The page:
On October 6, the FDA itself weighed in, filing its own request asking the ITC not to institute an investigation into Amarin’s complaint. The FDA claimed that Amarin was attempting an unlawful private FDCA enforcement action, and that the FDCA precludes claims that would require any entity other than the FDA to interpret provisions of the FDCA. The FDA echoed the proposed Respondent's arguments, stating that it had not yet made a decision on whether the synthetically produced omega-3 products were “dietary supplements” or “new drugs” under the FDCA, and that it was in the process of drafting guidance for the industry. As such, the FDA requested that the ITC decline to institute under principles of inter-agency comity.
Given the voluminous submissions from the parties and the public and the unique issues posed by Amarin’s complaint, the ITC twice delayed its decision on whether to institute the complaint, deliberating for nearly an additional month before finally issuing its decision on October 27.
The ITC’s Non-Institution Decision
The ITC’s governing statute, 19 U.S.C. § 1337, provides in part that the ITC “shall investigate any alleged violation of this section on complaint under oath.” 19 U.S.C.§ 1337(b). Nonetheless, the ITC here found that “Amarin’s complaint does not allege an unfair method of competition or an unfair act” as required by the statute and the Commission’s rules. Specifically, the ITC determined that the Lanham Act allegations in this case were precluded by the FDCA, and noted that the FDA is the entity charged with the administration of the FDCA. As such, the ITC declined to institute an investigation and dismissed the complaint.
Commissioner Broadbent issued a brief memorandum concurring with the ITC’s non-institution decision, agreeing that Amarin’s complaint failed to properly allege an unfair method of competition or an unfair act under Section 337. However, she left the door open for future complaints, stating that she did not reach the issue of whether properly pleaded claims based on the FDCA may be cognizable under Section 337. (It is worth noting Commissioner Broadbent, along with then-Commissioner Pinkert, issued a similar concurring memorandum in Certain Hydroxyprogesterone.)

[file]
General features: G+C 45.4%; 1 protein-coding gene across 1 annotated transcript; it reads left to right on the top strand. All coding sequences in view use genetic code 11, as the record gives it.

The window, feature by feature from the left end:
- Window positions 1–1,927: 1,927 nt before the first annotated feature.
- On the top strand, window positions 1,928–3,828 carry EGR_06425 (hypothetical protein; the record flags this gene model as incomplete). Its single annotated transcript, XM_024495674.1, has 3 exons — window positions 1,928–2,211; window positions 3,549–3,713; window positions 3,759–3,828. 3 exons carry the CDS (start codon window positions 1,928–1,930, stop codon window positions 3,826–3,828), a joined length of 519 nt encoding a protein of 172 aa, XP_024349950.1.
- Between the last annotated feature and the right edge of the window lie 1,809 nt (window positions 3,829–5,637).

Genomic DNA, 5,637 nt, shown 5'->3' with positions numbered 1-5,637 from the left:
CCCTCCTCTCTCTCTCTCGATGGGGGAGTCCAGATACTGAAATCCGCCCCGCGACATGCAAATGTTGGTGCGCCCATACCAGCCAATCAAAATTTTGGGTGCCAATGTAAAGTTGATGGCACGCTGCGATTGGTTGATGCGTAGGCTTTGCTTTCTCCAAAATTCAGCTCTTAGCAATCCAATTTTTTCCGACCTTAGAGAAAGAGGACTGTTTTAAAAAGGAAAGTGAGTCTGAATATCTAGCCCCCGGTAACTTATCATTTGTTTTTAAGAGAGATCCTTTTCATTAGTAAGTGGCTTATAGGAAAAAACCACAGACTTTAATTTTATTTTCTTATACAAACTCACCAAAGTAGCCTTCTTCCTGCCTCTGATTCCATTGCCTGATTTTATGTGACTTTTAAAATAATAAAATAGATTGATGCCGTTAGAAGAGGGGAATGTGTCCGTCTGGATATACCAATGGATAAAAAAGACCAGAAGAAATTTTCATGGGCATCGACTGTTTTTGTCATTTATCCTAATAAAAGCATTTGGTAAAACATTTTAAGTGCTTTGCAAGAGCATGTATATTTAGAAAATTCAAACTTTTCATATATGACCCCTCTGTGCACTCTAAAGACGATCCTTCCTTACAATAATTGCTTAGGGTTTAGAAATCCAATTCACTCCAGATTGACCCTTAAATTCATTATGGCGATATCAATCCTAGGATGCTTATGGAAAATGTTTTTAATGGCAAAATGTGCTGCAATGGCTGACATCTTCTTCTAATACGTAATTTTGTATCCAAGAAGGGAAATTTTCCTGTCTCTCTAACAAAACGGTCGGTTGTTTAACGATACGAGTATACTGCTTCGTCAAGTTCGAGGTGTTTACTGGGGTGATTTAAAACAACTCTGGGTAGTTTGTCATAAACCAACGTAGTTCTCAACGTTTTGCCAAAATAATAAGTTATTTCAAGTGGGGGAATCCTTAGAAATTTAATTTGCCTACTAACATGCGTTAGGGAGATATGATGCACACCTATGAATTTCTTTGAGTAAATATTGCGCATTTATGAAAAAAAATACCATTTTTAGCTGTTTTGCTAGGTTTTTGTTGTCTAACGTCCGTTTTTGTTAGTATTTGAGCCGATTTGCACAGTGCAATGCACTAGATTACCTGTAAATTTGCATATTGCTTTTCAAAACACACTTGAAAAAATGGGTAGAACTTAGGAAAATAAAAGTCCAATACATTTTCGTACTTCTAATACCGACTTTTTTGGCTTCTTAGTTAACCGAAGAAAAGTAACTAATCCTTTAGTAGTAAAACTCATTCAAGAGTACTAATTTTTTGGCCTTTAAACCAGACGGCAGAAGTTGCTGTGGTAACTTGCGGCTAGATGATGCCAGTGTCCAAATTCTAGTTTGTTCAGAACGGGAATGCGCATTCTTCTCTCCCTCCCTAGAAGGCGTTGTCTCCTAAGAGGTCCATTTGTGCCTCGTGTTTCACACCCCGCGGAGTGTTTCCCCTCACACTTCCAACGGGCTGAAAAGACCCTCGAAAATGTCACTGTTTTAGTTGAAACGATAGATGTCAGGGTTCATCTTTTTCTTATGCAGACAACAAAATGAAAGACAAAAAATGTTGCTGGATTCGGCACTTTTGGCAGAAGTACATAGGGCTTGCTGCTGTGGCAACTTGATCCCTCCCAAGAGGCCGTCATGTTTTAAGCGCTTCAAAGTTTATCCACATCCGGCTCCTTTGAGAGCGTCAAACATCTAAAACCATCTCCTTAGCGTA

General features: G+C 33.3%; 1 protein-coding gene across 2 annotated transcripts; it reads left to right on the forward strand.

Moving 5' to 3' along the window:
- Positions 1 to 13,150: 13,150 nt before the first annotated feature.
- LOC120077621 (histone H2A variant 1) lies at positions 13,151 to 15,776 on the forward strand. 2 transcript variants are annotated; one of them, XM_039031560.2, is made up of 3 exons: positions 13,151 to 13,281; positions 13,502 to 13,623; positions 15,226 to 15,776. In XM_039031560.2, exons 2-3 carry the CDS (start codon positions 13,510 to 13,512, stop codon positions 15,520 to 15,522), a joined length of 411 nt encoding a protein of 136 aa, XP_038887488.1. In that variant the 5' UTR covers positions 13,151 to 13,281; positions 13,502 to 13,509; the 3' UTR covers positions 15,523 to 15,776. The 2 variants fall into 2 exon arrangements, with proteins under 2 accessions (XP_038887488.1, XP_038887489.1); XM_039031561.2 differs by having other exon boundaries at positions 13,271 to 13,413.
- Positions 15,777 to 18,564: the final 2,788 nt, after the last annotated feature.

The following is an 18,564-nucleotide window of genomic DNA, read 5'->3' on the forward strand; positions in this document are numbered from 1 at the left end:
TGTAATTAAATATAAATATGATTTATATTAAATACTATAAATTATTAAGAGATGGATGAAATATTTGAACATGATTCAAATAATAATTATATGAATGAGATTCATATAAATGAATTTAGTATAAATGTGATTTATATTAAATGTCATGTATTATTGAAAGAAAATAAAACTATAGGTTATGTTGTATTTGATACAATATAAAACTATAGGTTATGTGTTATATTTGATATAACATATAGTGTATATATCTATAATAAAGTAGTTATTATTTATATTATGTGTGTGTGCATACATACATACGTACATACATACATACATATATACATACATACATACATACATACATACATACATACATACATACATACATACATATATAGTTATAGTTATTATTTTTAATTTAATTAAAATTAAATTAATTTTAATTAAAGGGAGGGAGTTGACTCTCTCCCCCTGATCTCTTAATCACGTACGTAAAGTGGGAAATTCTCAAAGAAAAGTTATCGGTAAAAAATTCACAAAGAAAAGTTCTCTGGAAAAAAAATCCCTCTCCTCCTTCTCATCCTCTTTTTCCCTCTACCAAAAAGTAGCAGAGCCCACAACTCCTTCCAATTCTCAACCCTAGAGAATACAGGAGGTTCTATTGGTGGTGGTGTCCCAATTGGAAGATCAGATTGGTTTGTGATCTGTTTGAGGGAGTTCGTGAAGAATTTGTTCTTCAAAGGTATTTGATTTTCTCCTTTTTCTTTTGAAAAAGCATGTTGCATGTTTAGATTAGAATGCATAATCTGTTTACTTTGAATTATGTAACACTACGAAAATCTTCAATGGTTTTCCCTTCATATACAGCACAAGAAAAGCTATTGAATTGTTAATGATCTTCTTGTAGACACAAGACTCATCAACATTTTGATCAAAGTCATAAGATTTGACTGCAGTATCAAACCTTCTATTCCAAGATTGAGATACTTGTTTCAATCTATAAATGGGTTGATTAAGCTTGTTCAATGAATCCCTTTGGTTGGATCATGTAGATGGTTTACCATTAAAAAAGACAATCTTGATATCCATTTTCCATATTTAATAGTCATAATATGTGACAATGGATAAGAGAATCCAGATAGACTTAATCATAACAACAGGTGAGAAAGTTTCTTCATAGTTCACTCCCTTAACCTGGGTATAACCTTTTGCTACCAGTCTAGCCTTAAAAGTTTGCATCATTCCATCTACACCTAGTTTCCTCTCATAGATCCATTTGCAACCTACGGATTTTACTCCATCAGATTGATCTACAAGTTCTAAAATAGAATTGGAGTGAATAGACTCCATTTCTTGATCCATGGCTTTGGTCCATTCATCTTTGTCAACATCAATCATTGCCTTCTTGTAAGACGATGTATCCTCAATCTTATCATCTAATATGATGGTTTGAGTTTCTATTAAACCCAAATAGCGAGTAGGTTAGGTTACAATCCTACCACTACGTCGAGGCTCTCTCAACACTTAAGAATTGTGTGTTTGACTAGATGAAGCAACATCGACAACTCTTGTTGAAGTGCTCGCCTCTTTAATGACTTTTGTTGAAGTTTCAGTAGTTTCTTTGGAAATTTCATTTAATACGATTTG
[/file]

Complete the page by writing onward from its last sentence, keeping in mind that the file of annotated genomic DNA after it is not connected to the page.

In the short term, Amarin could potentially petition the Commission to reconsider its dismissal of the complaint. Furthermore, given that the ITC’s governing statute directs that the ITC “shall investigate” alleged violations of Section 337, it’s possible that Amarin might seek to challenge that ITC’s non-institution as an arbitrary and capricious act in violation of the Administrative Procedures Act (“APA”)—either in an appeal to the Federal Circuit or in a collateral district court action. (In fact, Amarin hinted in some of its briefing that it would consider a denial of institution to be a potential APA violation.)
In the long term, and for those who have been watching this case with interest, the ITC’s decision provides incremental guidance regarding the types of non-patent claims that may (or may not) give rise to a Section 337 investigation, especially in the FDCA context. The ITC’s position here and in Certain Hydroxyprogesterone seems to be one of deference to the FDA on issues that are unique to the FDA’s enforcement authority—i.e., where a theory of a violation of Section 337 would require the ITC to interpret the FDCA in an area where the FDA has not yet provided guidance, the ITC will likely decline to institute. It remains to be seen whether it is possible to bring a cognizable Section 337 claim based at least in part on the FDCA—at least one Commissioner may be open to the assertion of such claims.